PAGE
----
To ESPN for its misleading report on the Eagles' decision not to activate the $7 million option bonus in the contract extension that Brian Westbrook signed last year. John Clayton wrote, "Brian Westbrook's long-term security isn't as long as he had anticipated." Uh, actually, it's exactly as long as he had anticipated. The option bonus was only put into Westbrook's extension so that the deal would comply with the league's cap-accounting rules. Both he and his agent, Todd France, were well aware of that and had no problem with it. As was pointed out in the Daily News on Wednesday, a source close to Westbrook acknowledged that Westbrook and France viewed the final 3 years of the deal, which were voided when the option bonus wasn't picked up, as "dummy years." As in make-believe. When Westbrook signed the extension, he knew he would be a free agent after the 2010 season.
To media-friendly New York Jets coach Rex Ryan. In this era of paranoid, tight-lipped coaches unwilling to divulge even the most harmless information to the outside world, Ryan understands that the media doesn't have to be your enemy. After a training-camp practice in August, Ryan took 15 reporters into a team meeting room and broke down the tape of 16 plays from the Jets' preseason game against the Rams. "I just want to give you an idea what I'm looking for," he said. Earlier, when a reporter asked about a player injury, Ryan asked, "Haven't you guys ever talked to our trainers?" When a PR flak rushed up to him in a panic and explained that media access to the trainer had been strictly verboten in the past, he smiled and said, "Like I said, you're not supposed to talk to our trainer."
To Patriots quarterback Tom Brady for showing poor form and running away from ESPN sideline reporter Suzy Kolber as she attempted to interview him Monday after the Patriots' 25-24 win over the Bills. No excuse short of Gisele going into early labor justifies not standing still for 2 lousy minutes and letting Kolber ask him a few innocuous questions. I mean, ESPN is paying Brady's employer, Bob Kraft, and the league's other 31 owners $1.1 billion a year for the broadcast rights to "Monday Night Football."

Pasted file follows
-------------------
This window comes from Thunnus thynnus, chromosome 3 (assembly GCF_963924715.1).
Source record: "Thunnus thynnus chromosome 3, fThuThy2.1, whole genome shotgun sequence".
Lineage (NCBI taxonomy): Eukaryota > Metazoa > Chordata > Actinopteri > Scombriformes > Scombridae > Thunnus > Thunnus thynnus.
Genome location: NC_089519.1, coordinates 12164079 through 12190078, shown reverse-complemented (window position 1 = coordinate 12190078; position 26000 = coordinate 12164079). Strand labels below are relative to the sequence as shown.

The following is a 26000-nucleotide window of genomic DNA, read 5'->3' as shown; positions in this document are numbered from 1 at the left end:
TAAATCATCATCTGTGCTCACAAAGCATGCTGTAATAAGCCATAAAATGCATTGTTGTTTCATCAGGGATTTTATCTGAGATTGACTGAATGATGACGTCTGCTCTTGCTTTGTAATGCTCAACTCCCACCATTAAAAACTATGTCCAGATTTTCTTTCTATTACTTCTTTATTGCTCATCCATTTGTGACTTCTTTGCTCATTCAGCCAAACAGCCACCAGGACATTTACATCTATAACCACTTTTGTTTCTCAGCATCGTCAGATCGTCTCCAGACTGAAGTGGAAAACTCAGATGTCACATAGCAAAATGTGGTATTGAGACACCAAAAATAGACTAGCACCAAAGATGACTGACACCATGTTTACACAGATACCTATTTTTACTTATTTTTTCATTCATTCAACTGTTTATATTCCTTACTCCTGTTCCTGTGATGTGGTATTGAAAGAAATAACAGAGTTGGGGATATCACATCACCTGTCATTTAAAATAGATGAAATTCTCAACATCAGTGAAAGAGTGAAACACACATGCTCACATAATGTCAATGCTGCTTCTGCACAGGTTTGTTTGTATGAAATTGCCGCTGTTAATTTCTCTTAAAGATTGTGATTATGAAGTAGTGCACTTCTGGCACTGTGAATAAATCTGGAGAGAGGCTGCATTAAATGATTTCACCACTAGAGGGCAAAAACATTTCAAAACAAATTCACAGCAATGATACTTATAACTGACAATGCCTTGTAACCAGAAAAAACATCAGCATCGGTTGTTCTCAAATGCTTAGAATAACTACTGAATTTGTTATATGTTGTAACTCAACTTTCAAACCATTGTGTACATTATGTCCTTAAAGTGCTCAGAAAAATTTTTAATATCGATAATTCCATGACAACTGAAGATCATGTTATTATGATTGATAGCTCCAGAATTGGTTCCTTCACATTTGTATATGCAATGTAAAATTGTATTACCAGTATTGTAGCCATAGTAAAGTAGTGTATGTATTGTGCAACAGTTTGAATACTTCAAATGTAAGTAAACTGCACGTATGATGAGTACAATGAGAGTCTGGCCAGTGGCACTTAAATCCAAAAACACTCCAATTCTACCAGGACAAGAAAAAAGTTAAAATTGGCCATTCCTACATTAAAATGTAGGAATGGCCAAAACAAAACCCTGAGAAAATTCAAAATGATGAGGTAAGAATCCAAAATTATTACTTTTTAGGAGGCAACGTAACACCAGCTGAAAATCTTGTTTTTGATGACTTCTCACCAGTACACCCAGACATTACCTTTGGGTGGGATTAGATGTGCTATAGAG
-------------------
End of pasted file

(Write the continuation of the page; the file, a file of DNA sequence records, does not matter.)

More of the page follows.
To Titans quarterback Vince Young, who surprised Steve McNair's sons Trenton and Tyler by taking them to a "Dear Dads Breakfast'' at their school, St. Paul Christian Academy in Nashville, Tenn. McNair was shot and killed on July 4. Young was close to McNair. They had known each other since Young attended McNair's football camps when he was a teen. "It was a great, great gesture," Julie Dilworth, the admissions director at the school, told the Nashville Tennessean. "All the kids had been talking about the dads' breakfast and [Trenton and Tyler] were wondering what was going to happen with them. They were thrilled." Said Young: "Those are my boys. It was just out of love. Steve would have done it for me. He pretty much did it for me when I was growing up."
- Paul Domowitch